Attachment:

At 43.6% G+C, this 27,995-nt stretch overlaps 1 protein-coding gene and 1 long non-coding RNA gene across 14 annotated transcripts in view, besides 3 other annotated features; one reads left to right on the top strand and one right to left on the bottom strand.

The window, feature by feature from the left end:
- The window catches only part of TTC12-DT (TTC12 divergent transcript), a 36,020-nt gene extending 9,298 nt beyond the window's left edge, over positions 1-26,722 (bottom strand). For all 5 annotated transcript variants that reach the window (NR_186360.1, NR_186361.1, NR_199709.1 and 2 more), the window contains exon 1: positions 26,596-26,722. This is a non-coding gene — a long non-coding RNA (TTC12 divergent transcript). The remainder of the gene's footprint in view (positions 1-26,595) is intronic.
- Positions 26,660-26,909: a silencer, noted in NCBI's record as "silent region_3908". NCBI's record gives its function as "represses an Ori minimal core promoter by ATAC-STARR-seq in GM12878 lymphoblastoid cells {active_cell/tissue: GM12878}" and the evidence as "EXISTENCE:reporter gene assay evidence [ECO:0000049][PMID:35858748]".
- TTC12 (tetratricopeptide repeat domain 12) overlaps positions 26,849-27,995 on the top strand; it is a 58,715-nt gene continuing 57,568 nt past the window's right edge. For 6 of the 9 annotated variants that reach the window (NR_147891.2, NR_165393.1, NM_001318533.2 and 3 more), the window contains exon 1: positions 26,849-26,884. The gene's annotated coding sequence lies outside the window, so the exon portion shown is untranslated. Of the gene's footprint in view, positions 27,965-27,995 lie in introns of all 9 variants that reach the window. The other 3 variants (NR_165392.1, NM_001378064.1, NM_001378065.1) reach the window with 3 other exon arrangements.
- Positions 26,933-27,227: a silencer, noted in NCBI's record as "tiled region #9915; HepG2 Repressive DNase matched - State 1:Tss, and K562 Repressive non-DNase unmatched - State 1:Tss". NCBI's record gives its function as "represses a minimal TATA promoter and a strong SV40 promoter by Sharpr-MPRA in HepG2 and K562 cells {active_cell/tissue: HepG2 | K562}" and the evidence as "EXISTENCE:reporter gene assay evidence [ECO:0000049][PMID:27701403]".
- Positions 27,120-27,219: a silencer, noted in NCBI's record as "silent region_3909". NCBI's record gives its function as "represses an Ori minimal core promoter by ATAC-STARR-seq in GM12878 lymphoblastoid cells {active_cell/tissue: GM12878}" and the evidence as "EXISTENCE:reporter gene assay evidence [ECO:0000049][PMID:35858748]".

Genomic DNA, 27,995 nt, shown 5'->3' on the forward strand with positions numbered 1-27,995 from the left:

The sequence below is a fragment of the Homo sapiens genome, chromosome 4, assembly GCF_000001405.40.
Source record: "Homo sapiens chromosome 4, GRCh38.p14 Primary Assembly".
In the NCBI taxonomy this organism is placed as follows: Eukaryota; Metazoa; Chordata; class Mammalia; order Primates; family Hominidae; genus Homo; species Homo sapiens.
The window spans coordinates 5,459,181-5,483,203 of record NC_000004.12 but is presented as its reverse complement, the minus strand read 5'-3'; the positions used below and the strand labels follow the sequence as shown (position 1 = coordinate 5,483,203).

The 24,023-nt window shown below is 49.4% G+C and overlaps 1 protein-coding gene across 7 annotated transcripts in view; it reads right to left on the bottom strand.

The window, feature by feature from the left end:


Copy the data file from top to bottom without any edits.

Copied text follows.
At 43.6% G+C, this 27,995-nt stretch overlaps 1 protein-coding gene and 1 long non-coding RNA gene across 14 annotated transcripts in view, besides 3 other annotated features; one reads left to right on the top strand and one right to left on the bottom strand.

The window, feature by feature from the left end:
- The window catches only part of TTC12-DT (TTC12 divergent transcript), a 36,020-nt gene extending 9,298 nt beyond the window's left edge, over positions 1-26,722 (bottom strand). For all 5 annotated transcript variants that reach the window (NR_186360.1, NR_186361.1, NR_199709.1 and 2 more), the window contains exon 1: positions 26,596-26,722. This is a non-coding gene — a long non-coding RNA (TTC12 divergent transcript). The remainder of the gene's footprint in view (positions 1-26,595) is intronic.
- Positions 26,660-26,909: a silencer, noted in NCBI's record as "silent region_3908". NCBI's record gives its function as "represses an Ori minimal core promoter by ATAC-STARR-seq in GM12878 lymphoblastoid cells {active_cell/tissue: GM12878}" and the evidence as "EXISTENCE:reporter gene assay evidence [ECO:0000049][PMID:35858748]".
- TTC12 (tetratricopeptide repeat domain 12) overlaps positions 26,849-27,995 on the top strand; it is a 58,715-nt gene continuing 57,568 nt past the window's right edge. For 6 of the 9 annotated variants that reach the window (NR_147891.2, NR_165393.1, NM_001318533.2 and 3 more), the window contains exon 1: positions 26,849-26,884. The gene's annotated coding sequence lies outside the window, so the exon portion shown is untranslated. Of the gene's footprint in view, positions 27,965-27,995 lie in introns of all 9 variants that reach the window. The other 3 variants (NR_165392.1, NM_001378064.1, NM_001378065.1) reach the window with 3 other exon arrangements.
- Positions 26,933-27,227: a silencer, noted in NCBI's record as "tiled region #9915; HepG2 Repressive DNase matched - State 1:Tss, and K562 Repressive non-DNase unmatched - State 1:Tss". NCBI's record gives its function as "represses a minimal TATA promoter and a strong SV40 promoter by Sharpr-MPRA in HepG2 and K562 cells {active_cell/tissue: HepG2 | K562}" and the evidence as "EXISTENCE:reporter gene assay evidence [ECO:0000049][PMID:27701403]".
- Positions 27,120-27,219: a silencer, noted in NCBI's record as "silent region_3909". NCBI's record gives its function as "represses an Ori minimal core promoter by ATAC-STARR-seq in GM12878 lymphoblastoid cells {active_cell/tissue: GM12878}" and the evidence as "EXISTENCE:reporter gene assay evidence [ECO:0000049][PMID:35858748]".

Genomic DNA, 27,995 nt, shown 5'->3' on the forward strand with positions numbered 1-27,995 from the left:

The sequence below is a fragment of the Homo sapiens genome, chromosome 4, assembly GCF_000001405.40.
Source record: "Homo sapiens chromosome 4, GRCh38.p14 Primary Assembly".
In the NCBI taxonomy this organism is placed as follows: Eukaryota; Metazoa; Chordata; class Mammalia; order Primates; family Hominidae; genus Homo; species Homo sapiens.
The window spans coordinates 5,459,181-5,483,203 of record NC_000004.12 but is presented as its reverse complement, the minus strand read 5'-3'; the positions used below and the strand labels follow the sequence as shown (position 1 = coordinate 5,483,203).

The 24,023-nt window shown below is 49.4% G+C and overlaps 1 protein-coding gene across 7 annotated transcripts in view; it reads right to left on the bottom strand.

The window, feature by feature from the left end: